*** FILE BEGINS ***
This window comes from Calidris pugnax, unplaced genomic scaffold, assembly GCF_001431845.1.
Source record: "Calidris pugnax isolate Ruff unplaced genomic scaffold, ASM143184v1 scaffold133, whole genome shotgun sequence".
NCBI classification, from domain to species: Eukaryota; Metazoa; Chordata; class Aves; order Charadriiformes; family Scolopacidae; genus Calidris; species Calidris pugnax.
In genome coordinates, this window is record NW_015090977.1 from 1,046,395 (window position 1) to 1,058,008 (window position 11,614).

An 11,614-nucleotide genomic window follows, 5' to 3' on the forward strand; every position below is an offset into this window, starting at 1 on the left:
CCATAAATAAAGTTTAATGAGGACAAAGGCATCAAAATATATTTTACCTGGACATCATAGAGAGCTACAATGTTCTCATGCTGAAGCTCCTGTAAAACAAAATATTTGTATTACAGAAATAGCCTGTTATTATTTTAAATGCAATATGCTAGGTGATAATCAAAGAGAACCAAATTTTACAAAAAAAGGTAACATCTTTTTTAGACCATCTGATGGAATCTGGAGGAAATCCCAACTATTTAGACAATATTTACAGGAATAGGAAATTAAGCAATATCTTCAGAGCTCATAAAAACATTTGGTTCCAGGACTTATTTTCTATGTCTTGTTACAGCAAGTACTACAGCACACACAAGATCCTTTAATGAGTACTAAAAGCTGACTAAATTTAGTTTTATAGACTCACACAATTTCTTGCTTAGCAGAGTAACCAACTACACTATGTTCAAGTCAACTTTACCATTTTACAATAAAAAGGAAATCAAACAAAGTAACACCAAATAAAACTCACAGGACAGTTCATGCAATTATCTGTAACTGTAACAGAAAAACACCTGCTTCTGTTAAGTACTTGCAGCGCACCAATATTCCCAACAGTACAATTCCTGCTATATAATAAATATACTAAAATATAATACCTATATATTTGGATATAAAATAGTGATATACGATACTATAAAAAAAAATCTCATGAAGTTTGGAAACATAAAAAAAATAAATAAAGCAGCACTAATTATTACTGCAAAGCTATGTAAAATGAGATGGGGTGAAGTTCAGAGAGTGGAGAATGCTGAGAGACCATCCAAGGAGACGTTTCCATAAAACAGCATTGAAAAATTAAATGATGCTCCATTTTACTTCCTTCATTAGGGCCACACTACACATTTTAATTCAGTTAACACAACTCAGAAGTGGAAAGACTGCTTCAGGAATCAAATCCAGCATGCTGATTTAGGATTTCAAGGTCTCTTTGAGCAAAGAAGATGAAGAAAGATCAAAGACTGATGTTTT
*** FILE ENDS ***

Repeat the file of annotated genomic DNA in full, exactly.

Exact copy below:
This window comes from Calidris pugnax, unplaced genomic scaffold, assembly GCF_001431845.1.
Source record: "Calidris pugnax isolate Ruff unplaced genomic scaffold, ASM143184v1 scaffold133, whole genome shotgun sequence".
NCBI classification, from domain to species: Eukaryota; Metazoa; Chordata; class Aves; order Charadriiformes; family Scolopacidae; genus Calidris; species Calidris pugnax.
In genome coordinates, this window is record NW_015090977.1 from 1,046,395 (window position 1) to 1,058,008 (window position 11,614).

An 11,614-nucleotide genomic window follows, 5' to 3' on the forward strand; every position below is an offset into this window, starting at 1 on the left:
CCATAAATAAAGTTTAATGAGGACAAAGGCATCAAAATATATTTTACCTGGACATCATAGAGAGCTACAATGTTCTCATGCTGAAGCTCCTGTAAAACAAAATATTTGTATTACAGAAATAGCCTGTTATTATTTTAAATGCAATATGCTAGGTGATAATCAAAGAGAACCAAATTTTACAAAAAAAGGTAACATCTTTTTTAGACCATCTGATGGAATCTGGAGGAAATCCCAACTATTTAGACAATATTTACAGGAATAGGAAATTAAGCAATATCTTCAGAGCTCATAAAAACATTTGGTTCCAGGACTTATTTTCTATGTCTTGTTACAGCAAGTACTACAGCACACACAAGATCCTTTAATGAGTACTAAAAGCTGACTAAATTTAGTTTTATAGACTCACACAATTTCTTGCTTAGCAGAGTAACCAACTACACTATGTTCAAGTCAACTTTACCATTTTACAATAAAAAGGAAATCAAACAAAGTAACACCAAATAAAACTCACAGGACAGTTCATGCAATTATCTGTAACTGTAACAGAAAAACACCTGCTTCTGTTAAGTACTTGCAGCGCACCAATATTCCCAACAGTACAATTCCTGCTATATAATAAATATACTAAAATATAATACCTATATATTTGGATATAAAATAGTGATATACGATACTATAAAAAAAAATCTCATGAAGTTTGGAAACATAAAAAAAATAAATAAAGCAGCACTAATTATTACTGCAAAGCTATGTAAAATGAGATGGGGTGAAGTTCAGAGAGTGGAGAATGCTGAGAGACCATCCAAGGAGACGTTTCCATAAAACAGCATTGAAAAATTAAATGATGCTCCATTTTACTTCCTTCATTAGGGCCACACTACACATTTTAATTCAGTTAACACAACTCAGAAGTGGAAAGACTGCTTCAGGAATCAAATCCAGCATGCTGATTTAGGATTTCAAGGTCTCTTTGAGCAAAGAAGATGAAGAAAGATCAAAGACTGATGTTTT